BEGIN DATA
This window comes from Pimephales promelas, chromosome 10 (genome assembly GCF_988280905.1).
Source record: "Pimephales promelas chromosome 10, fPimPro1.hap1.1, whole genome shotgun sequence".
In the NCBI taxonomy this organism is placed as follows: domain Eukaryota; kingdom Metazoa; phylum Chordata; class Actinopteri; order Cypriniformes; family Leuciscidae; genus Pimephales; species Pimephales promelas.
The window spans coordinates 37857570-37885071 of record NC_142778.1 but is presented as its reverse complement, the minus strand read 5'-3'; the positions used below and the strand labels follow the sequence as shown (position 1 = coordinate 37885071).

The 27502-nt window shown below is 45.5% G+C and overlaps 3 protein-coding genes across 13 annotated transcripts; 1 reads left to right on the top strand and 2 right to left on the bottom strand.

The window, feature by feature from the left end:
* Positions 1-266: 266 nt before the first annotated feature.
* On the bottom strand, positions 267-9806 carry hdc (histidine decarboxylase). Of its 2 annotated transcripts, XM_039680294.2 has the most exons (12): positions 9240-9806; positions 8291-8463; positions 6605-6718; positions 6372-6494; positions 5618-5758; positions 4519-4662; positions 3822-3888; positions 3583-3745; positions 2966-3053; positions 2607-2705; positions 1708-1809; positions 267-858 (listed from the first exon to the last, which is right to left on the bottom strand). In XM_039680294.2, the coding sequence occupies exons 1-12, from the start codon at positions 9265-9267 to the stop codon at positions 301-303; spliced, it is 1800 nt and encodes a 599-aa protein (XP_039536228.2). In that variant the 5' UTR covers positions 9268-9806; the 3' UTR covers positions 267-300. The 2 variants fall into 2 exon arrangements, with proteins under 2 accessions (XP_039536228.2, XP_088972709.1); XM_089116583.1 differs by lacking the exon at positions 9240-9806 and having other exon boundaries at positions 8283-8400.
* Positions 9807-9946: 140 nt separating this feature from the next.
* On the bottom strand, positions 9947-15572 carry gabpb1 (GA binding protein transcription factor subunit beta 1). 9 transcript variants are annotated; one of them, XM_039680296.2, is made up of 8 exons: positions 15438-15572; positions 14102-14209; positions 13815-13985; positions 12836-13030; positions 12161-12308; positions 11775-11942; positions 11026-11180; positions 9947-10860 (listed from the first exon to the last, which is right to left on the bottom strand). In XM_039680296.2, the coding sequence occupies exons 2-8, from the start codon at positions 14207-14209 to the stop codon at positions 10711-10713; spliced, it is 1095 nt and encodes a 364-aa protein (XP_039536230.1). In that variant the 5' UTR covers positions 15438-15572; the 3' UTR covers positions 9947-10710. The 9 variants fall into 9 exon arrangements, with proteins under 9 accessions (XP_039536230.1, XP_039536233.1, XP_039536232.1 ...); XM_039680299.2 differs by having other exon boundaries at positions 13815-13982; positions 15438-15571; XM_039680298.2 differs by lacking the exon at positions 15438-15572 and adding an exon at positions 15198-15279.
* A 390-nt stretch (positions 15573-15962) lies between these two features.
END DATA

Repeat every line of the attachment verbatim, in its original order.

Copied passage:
This window comes from Pimephales promelas, chromosome 10 (genome assembly GCF_988280905.1).
Source record: "Pimephales promelas chromosome 10, fPimPro1.hap1.1, whole genome shotgun sequence".
In the NCBI taxonomy this organism is placed as follows: domain Eukaryota; kingdom Metazoa; phylum Chordata; class Actinopteri; order Cypriniformes; family Leuciscidae; genus Pimephales; species Pimephales promelas.
The window spans coordinates 37857570-37885071 of record NC_142778.1 but is presented as its reverse complement, the minus strand read 5'-3'; the positions used below and the strand labels follow the sequence as shown (position 1 = coordinate 37885071).

The 27502-nt window shown below is 45.5% G+C and overlaps 3 protein-coding genes across 13 annotated transcripts; 1 reads left to right on the top strand and 2 right to left on the bottom strand.

The window, feature by feature from the left end:
* Positions 1-266: 266 nt before the first annotated feature.
* On the bottom strand, positions 267-9806 carry hdc (histidine decarboxylase). Of its 2 annotated transcripts, XM_039680294.2 has the most exons (12): positions 9240-9806; positions 8291-8463; positions 6605-6718; positions 6372-6494; positions 5618-5758; positions 4519-4662; positions 3822-3888; positions 3583-3745; positions 2966-3053; positions 2607-2705; positions 1708-1809; positions 267-858 (listed from the first exon to the last, which is right to left on the bottom strand). In XM_039680294.2, the coding sequence occupies exons 1-12, from the start codon at positions 9265-9267 to the stop codon at positions 301-303; spliced, it is 1800 nt and encodes a 599-aa protein (XP_039536228.2). In that variant the 5' UTR covers positions 9268-9806; the 3' UTR covers positions 267-300. The 2 variants fall into 2 exon arrangements, with proteins under 2 accessions (XP_039536228.2, XP_088972709.1); XM_089116583.1 differs by lacking the exon at positions 9240-9806 and having other exon boundaries at positions 8283-8400.
* Positions 9807-9946: 140 nt separating this feature from the next.
* On the bottom strand, positions 9947-15572 carry gabpb1 (GA binding protein transcription factor subunit beta 1). 9 transcript variants are annotated; one of them, XM_039680296.2, is made up of 8 exons: positions 15438-15572; positions 14102-14209; positions 13815-13985; positions 12836-13030; positions 12161-12308; positions 11775-11942; positions 11026-11180; positions 9947-10860 (listed from the first exon to the last, which is right to left on the bottom strand). In XM_039680296.2, the coding sequence occupies exons 2-8, from the start codon at positions 14207-14209 to the stop codon at positions 10711-10713; spliced, it is 1095 nt and encodes a 364-aa protein (XP_039536230.1). In that variant the 5' UTR covers positions 15438-15572; the 3' UTR covers positions 9947-10710. The 9 variants fall into 9 exon arrangements, with proteins under 9 accessions (XP_039536230.1, XP_039536233.1, XP_039536232.1 ...); XM_039680299.2 differs by having other exon boundaries at positions 13815-13982; positions 15438-15571; XM_039680298.2 differs by lacking the exon at positions 15438-15572 and adding an exon at positions 15198-15279.
* A 390-nt stretch (positions 15573-15962) lies between these two features.